Eight years ago state managers began an experiment designed to grow quality bucks on Thistlethwaite WMA. Those efforts seem to be paying off in spades.
Gerald Ducote of Melville had reason to be optimistic on Dec. 26.
He, his father Kirt Rodriguez and his brother-in-law Jason Bergeron had left the woods that evening after seeing 1 ½- year-old bucks and spikes chasing does within the interior of Thistlethwaite Wildlife Management Area.
“We had been hunting active deer sign on the edges of a 2-year-old cutover,” the 27-year-old crane operator said. “There were rubs and scrapes just all over the area.”
The next grey, cold morning found Ducote jacking up a tree in his Summit climber, facing the cutover. The wind was at his face, and he was ready to see deer.
“It was 45-degrees, and my clothes were wet from traveling to the area through thick stands of palmettos at 5 a.m.,” Ducote recalled. “I was very cold, and just about ready to stop and get down from the tree.”
The next thing Ducote heard was something crashing through the cutover thicket to his left.
“There was a doe coming out of the cutover, and a buck was trailing about 30 seconds behind her,” he said. “I saw immediately that he had four points on one side.”
After the doe ran just 20 yards in front of the hunter, he readied himself and his .300 WSM.
After the weapon unleashed its projectile, the buck fell into a nearby thicket.
“I could tell I hit him dead in the front shoulder, but after he fell I couldn’t see him anymore,” Ducote said. “I didn’t get a really good look at his antlers — just that he had those four points.”
His father was hunting not very far from the area, and he got to the deer before Ducote.
“I didn’t think the buck was that big, but I remember hearing him count the points out loud,” Ducote said. “And then he started whooping pretty loud.
“I did, too, when I finally saw the buck for the first time.”
The reason for celebration was that it was a great buck — an 11-pointer (7×4) with massive 5-inch circumferences, 12-inch G2 tines the longest main beam running 25 3/4 inch and a 16 1/2-inch inside spread.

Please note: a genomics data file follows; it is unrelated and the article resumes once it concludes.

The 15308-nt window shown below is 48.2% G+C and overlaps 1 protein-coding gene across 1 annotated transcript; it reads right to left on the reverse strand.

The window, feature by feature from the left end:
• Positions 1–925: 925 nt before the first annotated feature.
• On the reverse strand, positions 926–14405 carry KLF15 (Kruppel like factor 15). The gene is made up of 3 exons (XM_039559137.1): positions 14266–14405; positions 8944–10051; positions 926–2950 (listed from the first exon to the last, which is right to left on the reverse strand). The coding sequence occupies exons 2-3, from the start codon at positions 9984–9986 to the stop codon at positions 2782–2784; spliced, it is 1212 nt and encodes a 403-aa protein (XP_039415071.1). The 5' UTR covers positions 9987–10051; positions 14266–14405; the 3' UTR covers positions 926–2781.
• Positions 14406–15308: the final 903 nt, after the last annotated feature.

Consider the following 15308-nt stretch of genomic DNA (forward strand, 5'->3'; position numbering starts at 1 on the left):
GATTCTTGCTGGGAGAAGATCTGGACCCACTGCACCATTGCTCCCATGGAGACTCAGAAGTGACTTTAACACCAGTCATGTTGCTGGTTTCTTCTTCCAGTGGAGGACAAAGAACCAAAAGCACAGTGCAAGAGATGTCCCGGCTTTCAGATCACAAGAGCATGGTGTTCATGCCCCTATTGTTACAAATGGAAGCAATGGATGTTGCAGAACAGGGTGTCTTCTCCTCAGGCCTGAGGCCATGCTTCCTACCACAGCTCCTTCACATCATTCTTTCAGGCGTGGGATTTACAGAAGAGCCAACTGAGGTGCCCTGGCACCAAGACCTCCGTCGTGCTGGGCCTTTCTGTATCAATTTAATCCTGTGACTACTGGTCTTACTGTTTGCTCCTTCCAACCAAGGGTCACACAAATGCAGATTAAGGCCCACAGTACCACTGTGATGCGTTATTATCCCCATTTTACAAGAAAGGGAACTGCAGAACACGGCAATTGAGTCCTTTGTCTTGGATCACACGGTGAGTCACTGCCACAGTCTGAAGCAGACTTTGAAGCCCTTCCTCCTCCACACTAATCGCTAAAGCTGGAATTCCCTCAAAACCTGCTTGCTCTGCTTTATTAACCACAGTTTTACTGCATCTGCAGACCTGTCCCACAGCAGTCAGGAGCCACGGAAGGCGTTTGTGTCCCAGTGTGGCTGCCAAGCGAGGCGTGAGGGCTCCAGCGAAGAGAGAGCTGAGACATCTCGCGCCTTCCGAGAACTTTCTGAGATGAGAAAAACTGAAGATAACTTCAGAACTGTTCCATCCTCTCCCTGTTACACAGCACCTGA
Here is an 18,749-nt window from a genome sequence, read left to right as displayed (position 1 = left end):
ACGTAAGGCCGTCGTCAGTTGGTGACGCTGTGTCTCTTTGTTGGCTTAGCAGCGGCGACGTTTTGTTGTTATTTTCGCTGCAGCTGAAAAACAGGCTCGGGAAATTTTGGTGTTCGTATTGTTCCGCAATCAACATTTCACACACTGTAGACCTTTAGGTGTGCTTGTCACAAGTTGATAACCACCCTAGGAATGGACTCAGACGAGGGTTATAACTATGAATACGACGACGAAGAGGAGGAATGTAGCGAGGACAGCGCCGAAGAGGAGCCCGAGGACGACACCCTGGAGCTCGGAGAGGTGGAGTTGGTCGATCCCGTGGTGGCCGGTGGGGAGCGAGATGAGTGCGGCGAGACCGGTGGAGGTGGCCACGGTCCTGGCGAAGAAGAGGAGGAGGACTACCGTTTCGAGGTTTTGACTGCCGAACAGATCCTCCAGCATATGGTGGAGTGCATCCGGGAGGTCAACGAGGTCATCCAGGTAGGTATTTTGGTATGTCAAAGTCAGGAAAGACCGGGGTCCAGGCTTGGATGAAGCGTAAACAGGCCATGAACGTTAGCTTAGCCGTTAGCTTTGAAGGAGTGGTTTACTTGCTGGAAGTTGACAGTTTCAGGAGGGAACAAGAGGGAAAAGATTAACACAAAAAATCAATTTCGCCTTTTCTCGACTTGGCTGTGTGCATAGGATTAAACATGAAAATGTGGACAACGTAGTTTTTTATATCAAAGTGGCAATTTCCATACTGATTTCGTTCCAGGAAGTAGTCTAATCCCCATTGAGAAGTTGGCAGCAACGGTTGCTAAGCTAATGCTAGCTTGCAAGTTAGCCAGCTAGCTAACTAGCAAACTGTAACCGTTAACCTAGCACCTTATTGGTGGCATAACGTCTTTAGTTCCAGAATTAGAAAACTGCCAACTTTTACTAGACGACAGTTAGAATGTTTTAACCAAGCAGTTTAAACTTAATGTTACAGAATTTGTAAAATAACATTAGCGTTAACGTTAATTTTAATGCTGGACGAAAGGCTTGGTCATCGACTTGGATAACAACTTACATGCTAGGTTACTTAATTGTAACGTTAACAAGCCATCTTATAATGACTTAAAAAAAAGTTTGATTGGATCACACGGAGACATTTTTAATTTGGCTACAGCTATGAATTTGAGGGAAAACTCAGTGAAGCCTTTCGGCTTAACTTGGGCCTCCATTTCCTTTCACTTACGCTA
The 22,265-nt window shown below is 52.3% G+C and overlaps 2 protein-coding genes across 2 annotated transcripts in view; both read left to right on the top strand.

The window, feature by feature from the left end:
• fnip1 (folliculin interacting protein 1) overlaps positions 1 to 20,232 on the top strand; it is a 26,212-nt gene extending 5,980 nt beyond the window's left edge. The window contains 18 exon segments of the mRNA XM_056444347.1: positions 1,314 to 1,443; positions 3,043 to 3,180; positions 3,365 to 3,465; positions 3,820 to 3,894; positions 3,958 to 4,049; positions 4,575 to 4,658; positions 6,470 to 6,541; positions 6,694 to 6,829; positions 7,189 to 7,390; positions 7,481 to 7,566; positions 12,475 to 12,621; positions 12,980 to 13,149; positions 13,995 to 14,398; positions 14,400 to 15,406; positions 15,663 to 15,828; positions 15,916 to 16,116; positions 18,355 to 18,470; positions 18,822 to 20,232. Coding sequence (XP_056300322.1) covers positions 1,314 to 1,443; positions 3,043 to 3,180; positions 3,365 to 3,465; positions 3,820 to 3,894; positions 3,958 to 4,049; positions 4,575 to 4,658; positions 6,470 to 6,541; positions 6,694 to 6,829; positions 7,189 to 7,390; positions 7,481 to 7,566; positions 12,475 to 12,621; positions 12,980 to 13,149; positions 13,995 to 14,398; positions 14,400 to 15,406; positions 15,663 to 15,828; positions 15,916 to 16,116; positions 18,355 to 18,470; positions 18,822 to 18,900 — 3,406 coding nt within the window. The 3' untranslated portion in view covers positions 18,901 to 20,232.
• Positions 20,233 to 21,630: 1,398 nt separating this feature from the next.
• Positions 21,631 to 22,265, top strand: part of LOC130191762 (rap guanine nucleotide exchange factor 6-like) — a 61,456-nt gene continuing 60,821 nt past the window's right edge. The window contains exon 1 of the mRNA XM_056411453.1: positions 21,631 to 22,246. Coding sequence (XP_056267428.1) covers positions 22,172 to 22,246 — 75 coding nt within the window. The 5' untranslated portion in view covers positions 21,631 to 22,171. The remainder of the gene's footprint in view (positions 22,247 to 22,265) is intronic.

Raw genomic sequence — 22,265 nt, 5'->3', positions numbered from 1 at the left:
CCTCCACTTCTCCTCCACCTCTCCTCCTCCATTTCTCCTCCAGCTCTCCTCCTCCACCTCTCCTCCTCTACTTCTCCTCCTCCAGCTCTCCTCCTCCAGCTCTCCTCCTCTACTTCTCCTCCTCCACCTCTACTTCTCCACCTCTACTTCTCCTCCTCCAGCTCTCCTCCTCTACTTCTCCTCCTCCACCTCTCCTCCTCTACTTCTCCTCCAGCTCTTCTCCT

“We field dressed the buck before taking him to the weigh station,” Ducote said. “On the scale, field dressed, he weighed 187 pounds.”
When the buck was later scored, it would become the largest taken at Thistlethwaite for the 2011-12 season.
“It grossed 153 5/8 (inches) B&C,” said Tony Vidrine, District 6 biologist manager with the Louisiana Department of Wildlife & Fisheries. “Its final net score was 142 4/8.”
The deer wasn’t a yearling, either.
“He was an old buck — real old.” Ducote said. “A biologist estimated his age to be around 8 ½ years and (he was) probably on his way down. His teeth weren’t looking that good, and he was not a very heavy buck compared to others in Thistlethwaite.
“But that’s why I hunt Thistlethwaite. It’s the only place available to me where I can go in Louisiana and kill a 150-class buck.”
Quality deer can show up pretty much anywhere on Thistlethwaite, Gerald Ducote said.
“No spot is a bad spot,” Ducote said. “The trail cam pics of deer I have over the years keep me going back.”
Make no mistake, however: Hunting Thistlethwaite WMA successfully is not for those who expect immediate results.
“They’re almost impossible to pattern during the rut, and you have to move constantly to stay on them,” Ducote said.
But this successful public-lands hunter does follow some rules.
“During the rut (late-December through January), we’ll hunt deer sign, rublines and scrapes,” Ducote explained. “And once the rut is on I’ll look for sign, does and activity.
“If the does are there and they’re active, the bucks won’t be far behind.”
The rut occurs from December into January are months, so hunters can take advantage of the bucks-only and muzzleloader segments, as well as the remaining archery season that runs to Feb. 15.
Ducote takes full advantage of the season, hunting with archery equipment, black powder and rifle.
Of course, the amount of time he spends at Thistlethwaite also aids his efforts.
In the hunter’s opinion, Thistlethwaite WMA is one of those few quality places in Louisiana that offers a reasonable chance to get a high-quality deer.
In fact, he said Thistlethwaite deer are as fine in terms of quality as can be found anywhere. Period.
“I’ve hunted Nebraska and other northern states,” Ducote said. “Our deer show quality, especially in antler mass.”
However, hunting pressure can be an issue.
“When there’s pressure — more people in the woods — the less deer you see actually,” he said.
So he doesn’t just sit in a stand and cross his fingers.
“During the rut, I will use estrus scents, but calling deer has not been successful for me,” Ducote said.
His Thistlethwaite experience has been so positive that the hunter would like to see the experiment expanded.
“I wish they (LDWF) would place these antler restrictions statewide,” Ducote. “Under this type of management, people can still cull spikes if they wish to.”
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